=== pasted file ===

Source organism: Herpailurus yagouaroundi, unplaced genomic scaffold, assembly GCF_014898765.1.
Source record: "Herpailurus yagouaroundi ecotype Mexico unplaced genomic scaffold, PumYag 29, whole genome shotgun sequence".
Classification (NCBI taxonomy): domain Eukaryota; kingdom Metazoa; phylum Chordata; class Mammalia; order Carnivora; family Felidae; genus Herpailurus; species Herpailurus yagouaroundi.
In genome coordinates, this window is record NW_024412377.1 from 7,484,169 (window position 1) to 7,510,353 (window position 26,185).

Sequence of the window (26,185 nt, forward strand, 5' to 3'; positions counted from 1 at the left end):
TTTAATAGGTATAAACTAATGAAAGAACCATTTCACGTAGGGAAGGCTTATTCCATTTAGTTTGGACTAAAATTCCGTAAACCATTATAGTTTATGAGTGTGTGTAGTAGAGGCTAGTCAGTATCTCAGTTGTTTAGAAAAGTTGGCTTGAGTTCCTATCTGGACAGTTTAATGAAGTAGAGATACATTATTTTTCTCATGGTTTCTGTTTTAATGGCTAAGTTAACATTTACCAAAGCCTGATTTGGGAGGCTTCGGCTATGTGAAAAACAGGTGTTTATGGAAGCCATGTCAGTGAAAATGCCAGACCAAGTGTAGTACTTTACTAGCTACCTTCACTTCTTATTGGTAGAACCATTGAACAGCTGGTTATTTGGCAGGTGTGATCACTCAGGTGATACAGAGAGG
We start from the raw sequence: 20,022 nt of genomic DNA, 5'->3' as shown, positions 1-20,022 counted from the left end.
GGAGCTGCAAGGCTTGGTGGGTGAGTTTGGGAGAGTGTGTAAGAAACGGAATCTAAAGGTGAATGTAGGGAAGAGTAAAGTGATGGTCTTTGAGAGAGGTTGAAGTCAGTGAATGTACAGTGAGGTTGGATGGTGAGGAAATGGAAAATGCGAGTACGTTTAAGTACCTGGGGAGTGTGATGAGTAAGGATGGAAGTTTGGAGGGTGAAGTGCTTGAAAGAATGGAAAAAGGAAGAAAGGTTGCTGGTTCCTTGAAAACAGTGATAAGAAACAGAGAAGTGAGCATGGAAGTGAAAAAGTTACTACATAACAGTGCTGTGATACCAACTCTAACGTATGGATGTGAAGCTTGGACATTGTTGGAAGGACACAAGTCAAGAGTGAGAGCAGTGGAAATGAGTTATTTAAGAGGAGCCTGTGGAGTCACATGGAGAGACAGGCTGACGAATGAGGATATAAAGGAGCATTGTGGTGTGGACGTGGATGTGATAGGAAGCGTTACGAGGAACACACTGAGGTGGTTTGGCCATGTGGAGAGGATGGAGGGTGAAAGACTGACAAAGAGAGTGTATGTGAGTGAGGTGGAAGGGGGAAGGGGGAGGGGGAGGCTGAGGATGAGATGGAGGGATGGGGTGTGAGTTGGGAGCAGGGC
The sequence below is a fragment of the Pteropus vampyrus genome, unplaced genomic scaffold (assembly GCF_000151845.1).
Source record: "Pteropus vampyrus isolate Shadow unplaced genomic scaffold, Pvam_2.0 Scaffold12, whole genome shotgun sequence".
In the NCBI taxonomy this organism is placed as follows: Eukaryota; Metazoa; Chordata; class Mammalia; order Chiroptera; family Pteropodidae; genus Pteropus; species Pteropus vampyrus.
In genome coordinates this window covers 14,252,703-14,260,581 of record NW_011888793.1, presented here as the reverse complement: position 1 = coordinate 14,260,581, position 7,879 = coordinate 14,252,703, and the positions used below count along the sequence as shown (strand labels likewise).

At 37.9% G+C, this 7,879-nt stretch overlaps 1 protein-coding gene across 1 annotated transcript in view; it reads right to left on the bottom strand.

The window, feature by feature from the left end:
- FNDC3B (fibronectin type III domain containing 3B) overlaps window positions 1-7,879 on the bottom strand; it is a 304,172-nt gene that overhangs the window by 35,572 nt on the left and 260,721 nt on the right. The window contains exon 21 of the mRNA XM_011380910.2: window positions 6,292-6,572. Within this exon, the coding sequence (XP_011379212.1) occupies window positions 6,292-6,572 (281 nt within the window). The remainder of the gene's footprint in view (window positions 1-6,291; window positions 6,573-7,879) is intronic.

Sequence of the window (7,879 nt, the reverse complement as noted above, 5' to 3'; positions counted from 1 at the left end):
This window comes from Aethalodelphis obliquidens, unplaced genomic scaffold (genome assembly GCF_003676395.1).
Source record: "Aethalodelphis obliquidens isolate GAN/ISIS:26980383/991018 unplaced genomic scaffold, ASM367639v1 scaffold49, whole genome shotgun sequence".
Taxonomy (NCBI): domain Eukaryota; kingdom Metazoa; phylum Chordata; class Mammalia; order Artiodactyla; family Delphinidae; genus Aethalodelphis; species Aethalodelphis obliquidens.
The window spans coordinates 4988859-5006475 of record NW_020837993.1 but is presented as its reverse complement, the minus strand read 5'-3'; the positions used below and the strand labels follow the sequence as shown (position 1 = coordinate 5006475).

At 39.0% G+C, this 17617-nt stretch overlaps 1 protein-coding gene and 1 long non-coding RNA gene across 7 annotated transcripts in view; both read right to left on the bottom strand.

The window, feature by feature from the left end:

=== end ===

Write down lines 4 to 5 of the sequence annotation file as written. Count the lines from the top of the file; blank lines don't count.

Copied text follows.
In genome coordinates, this window is record NW_024412377.1 from 7,484,169 (window position 1) to 7,510,353 (window position 26,185).

Sequence of the window (26,185 nt, forward strand, 5' to 3'; positions counted from 1 at the left end):